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The Watchman

Today is the day he takes matters into his own hands. He fires up yet another in his series of old clunkers, this one a weathered Army transport van. He drives east on Hollywood Boulevard, past the motley array of check-cashing joints, dusty unleased storefronts, palm readers, and sidewalks imprinted with the names of yesterday’s movie stars. The summer smog is thick as the L.A. morning commute, an hour that usually finds him fast asleep. He works nights, though few would consider what he does work, but today, to earn a living, he’s changed his routine and struggled out of bed a little after dawn. He’s in a black phase, except for the hair, dyed platinum to alter his appearance. Baggy black Levi’s, black Reeboks, a black bowling shirt from Melrose Street, and one diamond stud in his left ear. His face and body are narrow and angular, his nose long. But it’s the eyes. They light up at the most unpredictable times.

He’s thinking about the second cup of coffee he would have liked with his Pop-Tart when the music stops. “Today is the day!”  booms radio personality Rick Dees. “This is song number one, ‘Escapade,’ by Janet Jackson. If it is followed by ‘Love Shack,’ by the B-52s and ‘Kiss,’ by Prince, you could be caller number one-o-two and win a brand-new fifty-thousand-dollar Porsche!”

The greatest radio giveaway in the history of Los Angeles is spinning to a climax. It’s Friday, June 1, 1990, the last day of the fabulous contest. Once a week for seven weeks running, KIIS-FM 102 has handed out Southern California’s fantasy of steel, leather, and status. You can’t live or work in Los Angeles without being caught up in the frenzy.  The gleaming, candy red convertibles are plastered on nearly every billboard and bus in town. The station is ubiquitous, playing in cars, malls, businesses, restaurants, and homes. Office workers, housewives, clerks, students, struggling actors, and contest freaks jam the call-in lines with cellulars, auto dialers, even ordinary phones. It’s so American, the craze, the combo of phones and fast cars. We may not be created equal, we may not all enjoy the same privileges, but we all have an equal opportunity to win. It’s so simple, even a child can do it. Just be the 102nd caller the moment Prince stops singing, and drive home a brand-new Porsche 944 S2 Cabriolet.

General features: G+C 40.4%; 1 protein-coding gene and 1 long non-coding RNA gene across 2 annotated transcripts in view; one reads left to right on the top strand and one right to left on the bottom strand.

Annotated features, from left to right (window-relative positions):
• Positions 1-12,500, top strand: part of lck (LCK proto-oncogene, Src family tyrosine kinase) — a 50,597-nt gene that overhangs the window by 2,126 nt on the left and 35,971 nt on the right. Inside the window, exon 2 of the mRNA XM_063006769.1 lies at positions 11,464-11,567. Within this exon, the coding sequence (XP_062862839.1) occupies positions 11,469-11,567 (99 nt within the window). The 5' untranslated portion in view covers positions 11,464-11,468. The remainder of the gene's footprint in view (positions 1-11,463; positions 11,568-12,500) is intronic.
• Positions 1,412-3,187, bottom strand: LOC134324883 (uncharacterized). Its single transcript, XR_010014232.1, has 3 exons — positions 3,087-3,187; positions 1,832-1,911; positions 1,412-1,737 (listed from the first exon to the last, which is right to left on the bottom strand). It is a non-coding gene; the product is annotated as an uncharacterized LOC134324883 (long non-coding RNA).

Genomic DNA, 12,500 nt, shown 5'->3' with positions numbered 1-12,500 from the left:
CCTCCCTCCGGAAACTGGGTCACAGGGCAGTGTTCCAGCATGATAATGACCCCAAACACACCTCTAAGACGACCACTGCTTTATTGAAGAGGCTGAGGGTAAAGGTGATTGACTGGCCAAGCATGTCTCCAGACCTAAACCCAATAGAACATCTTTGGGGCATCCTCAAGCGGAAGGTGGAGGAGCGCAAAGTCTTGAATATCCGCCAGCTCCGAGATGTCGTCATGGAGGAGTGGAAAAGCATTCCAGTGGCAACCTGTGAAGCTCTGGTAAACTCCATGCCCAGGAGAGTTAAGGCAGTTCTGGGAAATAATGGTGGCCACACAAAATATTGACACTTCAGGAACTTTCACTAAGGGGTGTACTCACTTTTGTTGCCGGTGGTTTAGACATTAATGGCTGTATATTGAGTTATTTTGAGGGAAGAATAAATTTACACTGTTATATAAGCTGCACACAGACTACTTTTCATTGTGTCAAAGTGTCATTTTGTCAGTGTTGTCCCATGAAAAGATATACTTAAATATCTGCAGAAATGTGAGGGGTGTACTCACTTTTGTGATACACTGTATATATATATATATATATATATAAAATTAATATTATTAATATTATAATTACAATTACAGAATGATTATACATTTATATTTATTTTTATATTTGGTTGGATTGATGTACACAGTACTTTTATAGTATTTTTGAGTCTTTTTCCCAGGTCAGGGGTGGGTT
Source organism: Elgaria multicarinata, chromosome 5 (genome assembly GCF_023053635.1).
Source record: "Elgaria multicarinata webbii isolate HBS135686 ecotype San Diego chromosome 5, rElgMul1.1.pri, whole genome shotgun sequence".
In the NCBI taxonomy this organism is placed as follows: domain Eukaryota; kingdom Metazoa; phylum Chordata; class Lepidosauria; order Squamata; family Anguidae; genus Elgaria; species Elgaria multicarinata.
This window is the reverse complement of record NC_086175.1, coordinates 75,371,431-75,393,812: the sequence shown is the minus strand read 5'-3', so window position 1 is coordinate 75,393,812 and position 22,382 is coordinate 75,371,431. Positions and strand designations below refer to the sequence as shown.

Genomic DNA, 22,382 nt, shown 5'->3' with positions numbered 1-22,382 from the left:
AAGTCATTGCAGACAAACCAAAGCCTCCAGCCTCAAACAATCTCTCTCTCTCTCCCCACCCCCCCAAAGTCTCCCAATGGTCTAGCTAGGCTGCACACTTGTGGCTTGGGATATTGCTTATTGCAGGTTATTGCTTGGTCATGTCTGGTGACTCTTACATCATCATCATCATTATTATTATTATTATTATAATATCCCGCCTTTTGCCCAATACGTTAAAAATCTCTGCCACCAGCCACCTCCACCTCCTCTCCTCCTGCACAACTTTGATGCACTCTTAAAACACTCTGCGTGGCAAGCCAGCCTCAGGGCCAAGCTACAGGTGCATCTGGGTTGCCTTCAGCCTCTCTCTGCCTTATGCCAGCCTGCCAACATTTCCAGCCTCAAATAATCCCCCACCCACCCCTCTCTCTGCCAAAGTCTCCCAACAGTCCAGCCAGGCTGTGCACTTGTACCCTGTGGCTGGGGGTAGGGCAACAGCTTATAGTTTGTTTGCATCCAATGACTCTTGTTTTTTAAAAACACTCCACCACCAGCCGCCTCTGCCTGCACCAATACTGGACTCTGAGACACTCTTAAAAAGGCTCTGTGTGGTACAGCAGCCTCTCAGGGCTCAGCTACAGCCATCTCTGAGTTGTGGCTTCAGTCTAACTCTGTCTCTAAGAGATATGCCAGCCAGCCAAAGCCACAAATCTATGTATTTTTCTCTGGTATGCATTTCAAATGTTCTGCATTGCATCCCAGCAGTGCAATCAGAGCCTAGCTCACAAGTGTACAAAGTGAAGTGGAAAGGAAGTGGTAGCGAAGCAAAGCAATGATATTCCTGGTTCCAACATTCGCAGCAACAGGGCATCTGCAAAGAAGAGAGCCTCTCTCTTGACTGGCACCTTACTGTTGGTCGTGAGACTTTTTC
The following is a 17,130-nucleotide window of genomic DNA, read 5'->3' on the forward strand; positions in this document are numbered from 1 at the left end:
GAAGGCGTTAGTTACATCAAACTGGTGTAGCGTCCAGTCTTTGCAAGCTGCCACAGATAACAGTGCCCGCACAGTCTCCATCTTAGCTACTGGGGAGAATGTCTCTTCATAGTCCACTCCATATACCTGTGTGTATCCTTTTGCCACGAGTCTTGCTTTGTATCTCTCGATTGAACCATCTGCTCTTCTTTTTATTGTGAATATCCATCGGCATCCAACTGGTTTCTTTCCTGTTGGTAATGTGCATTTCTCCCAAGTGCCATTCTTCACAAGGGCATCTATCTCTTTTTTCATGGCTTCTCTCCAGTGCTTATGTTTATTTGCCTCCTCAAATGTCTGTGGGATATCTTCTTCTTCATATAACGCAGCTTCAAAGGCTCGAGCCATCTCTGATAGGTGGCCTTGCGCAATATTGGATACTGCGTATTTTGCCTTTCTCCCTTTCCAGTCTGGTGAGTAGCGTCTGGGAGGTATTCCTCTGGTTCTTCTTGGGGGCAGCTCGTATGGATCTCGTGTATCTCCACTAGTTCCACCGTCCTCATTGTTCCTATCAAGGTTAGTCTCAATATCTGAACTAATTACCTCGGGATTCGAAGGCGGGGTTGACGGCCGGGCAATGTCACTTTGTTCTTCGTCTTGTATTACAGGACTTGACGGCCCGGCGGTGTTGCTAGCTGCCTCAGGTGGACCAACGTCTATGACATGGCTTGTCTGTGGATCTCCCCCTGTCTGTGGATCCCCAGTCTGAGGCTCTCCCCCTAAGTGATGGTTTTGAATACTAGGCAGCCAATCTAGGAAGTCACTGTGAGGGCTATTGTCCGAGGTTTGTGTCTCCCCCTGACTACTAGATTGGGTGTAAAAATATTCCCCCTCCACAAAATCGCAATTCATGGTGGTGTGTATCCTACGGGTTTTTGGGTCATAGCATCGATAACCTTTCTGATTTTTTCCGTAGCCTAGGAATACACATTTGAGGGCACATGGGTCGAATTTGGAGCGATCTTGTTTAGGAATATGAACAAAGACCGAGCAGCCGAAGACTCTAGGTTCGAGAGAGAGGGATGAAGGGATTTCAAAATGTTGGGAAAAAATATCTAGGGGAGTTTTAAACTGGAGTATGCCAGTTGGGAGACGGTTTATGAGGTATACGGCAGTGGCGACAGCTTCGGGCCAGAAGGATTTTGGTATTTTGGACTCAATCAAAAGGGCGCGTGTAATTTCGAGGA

Five Minutes. That’s all he’s got, he figures, as he zips through the lights down the broad, crowded boulevard. The sequence of songs should last longer than five minutes, but if his partner’s late, as usual, it will be close. He hangs a hard right at Cahuenga at the famous International Newstand, dashes across the street to the unmarked door next to Casanova’s Adult World, and trots up the red wooden stairs…

Little Brown & Company, 1997. Original LA Times Magazine piece optioned by Paramount Pictures; published in 5 languages.

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